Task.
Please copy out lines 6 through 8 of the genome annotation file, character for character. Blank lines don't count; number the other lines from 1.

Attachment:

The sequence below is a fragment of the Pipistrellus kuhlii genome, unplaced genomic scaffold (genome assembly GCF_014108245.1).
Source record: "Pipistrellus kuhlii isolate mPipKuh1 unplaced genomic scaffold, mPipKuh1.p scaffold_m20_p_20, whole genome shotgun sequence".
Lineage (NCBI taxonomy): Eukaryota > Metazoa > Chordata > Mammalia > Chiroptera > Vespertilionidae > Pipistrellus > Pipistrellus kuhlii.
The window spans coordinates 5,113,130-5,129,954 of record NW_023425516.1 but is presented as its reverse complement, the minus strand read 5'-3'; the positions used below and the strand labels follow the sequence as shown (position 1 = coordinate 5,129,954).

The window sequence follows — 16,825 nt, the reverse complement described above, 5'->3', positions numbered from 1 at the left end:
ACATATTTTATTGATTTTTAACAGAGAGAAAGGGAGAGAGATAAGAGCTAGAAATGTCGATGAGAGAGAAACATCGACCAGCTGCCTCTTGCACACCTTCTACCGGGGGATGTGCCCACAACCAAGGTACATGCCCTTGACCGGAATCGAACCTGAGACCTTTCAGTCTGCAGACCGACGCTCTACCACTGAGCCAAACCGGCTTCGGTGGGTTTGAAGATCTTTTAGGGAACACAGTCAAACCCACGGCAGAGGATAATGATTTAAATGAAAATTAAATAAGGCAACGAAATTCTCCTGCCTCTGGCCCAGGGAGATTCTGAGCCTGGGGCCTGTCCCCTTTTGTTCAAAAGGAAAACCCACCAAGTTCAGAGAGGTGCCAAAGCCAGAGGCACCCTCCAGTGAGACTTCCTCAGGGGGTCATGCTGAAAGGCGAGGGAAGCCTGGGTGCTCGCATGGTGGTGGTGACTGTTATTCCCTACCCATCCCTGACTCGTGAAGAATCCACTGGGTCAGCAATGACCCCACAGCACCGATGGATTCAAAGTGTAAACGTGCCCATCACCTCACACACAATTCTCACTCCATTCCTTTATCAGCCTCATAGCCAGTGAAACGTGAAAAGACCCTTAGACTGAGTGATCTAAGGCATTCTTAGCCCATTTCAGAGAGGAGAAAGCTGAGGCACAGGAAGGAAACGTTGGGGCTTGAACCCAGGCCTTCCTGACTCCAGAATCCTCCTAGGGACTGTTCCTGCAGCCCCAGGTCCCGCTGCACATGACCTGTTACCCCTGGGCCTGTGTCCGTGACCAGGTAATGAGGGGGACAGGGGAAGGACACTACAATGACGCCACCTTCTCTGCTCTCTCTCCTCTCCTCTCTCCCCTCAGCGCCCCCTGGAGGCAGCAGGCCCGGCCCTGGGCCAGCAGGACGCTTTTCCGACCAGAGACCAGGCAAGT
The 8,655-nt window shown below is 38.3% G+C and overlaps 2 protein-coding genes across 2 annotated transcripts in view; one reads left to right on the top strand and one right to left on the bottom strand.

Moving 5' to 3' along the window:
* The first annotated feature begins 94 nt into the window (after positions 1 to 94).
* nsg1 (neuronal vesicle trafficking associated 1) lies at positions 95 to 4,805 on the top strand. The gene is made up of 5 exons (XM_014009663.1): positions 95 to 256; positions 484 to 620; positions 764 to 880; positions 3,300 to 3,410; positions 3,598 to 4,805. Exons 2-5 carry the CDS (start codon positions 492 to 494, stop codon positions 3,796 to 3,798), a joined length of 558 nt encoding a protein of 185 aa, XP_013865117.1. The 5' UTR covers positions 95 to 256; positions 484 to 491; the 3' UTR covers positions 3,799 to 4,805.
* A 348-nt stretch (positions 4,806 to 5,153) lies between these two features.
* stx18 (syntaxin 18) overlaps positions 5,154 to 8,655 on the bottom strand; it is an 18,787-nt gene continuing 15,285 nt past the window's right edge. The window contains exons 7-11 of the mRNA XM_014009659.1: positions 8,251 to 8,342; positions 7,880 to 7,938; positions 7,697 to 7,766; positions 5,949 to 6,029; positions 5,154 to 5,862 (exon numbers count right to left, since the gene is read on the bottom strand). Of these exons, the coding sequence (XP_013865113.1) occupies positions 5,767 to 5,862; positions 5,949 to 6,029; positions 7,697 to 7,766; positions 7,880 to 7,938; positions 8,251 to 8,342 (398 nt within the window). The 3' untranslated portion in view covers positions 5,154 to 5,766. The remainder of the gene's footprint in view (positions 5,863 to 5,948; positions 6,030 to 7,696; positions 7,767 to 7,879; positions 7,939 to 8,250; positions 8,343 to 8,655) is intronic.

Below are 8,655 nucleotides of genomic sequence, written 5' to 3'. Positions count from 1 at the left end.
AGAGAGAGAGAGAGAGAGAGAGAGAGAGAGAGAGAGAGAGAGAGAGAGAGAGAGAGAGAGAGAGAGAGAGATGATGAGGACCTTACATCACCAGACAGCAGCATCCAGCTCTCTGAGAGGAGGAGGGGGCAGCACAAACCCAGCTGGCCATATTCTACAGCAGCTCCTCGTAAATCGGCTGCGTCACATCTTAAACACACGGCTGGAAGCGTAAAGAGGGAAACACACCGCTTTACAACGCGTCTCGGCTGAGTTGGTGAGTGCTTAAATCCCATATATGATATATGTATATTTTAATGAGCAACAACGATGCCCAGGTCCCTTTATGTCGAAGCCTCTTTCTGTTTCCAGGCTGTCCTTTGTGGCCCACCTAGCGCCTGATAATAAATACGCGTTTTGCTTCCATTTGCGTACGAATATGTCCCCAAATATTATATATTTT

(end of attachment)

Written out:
ACATATTTTATTGATTTTTAACAGAGAGAAAGGGAGAGAGATAAGAGCTAGAAATGTCGATGAGAGAGAAACATCGACCAGCTGCCTCTTGCACACCTTCTACCGGGGGATGTGCCCACAACCAAGGTACATGCCCTTGACCGGAATCGAACCTGAGACCTTTCAGTCTGCAGACCGACGCTCTACCACTGAGCCAAACCGGCTTCGGTGGGTTTGAAGATCTTTTAGGGAACACAGTCAAACCCACGGCAGAGGATAATGATTTAAATGAAAATTAAATAAGGCAACGAAATTCTCCTGCCTCTGGCCCAGGGAGATTCTGAGCCTGGGGCCTGTCCCCTTTTGTTCAAAAGGAAAACCCACCAAGTTCAGAGAGGTGCCAAAGCCAGAGGCACCCTCCAGTGAGACTTCCTCAGGGGGTCATGCTGAAAGGCGAGGGAAGCCTGGGTGCTCGCATGGTGGTGGTGACTGTTATTCCCTACCCATCCCTGACTCGTGAAGAATCCACTGGGTCAGCAATGACCCCACAGCACCGATGGATTCAAAGTGTAAACGTGCCCATCACCTCACACACAATTCTCACTCCATTCCTTTATCAGCCTCATAGCCAGTGAAACGTGAAAAGACCCTTAGACTGAGTGATCTAAGGCATTCTTAGCCCATTTCAGAGAGGAGAAAGCTGAGGCACAGGAAGGAAACGTTGGGGCTTGAACCCAGGCCTTCCTGACTCCAGAATCCTCCTAGGGACTGTTCCTGCAGCCCCAGGTCCCGCTGCACATGACCTGTTACCCCTGGGCCTGTGTCCGTGACCAGGTAATGAGGGGGACAGGGGAAGGACACTACAATGACGCCACCTTCTCTGCTCTCTCTCCTCTCCTCTCTCCCCTCAGCGCCCCCTGGAGGCAGCAGGCCCGGCCCTGGGCCAGCAGGACGCTTTTCCGACCAGAGACCAGGCAAGT
The 8,655-nt window shown below is 38.3% G+C and overlaps 2 protein-coding genes across 2 annotated transcripts in view; one reads left to right on the top strand and one right to left on the bottom strand.

Moving 5' to 3' along the window: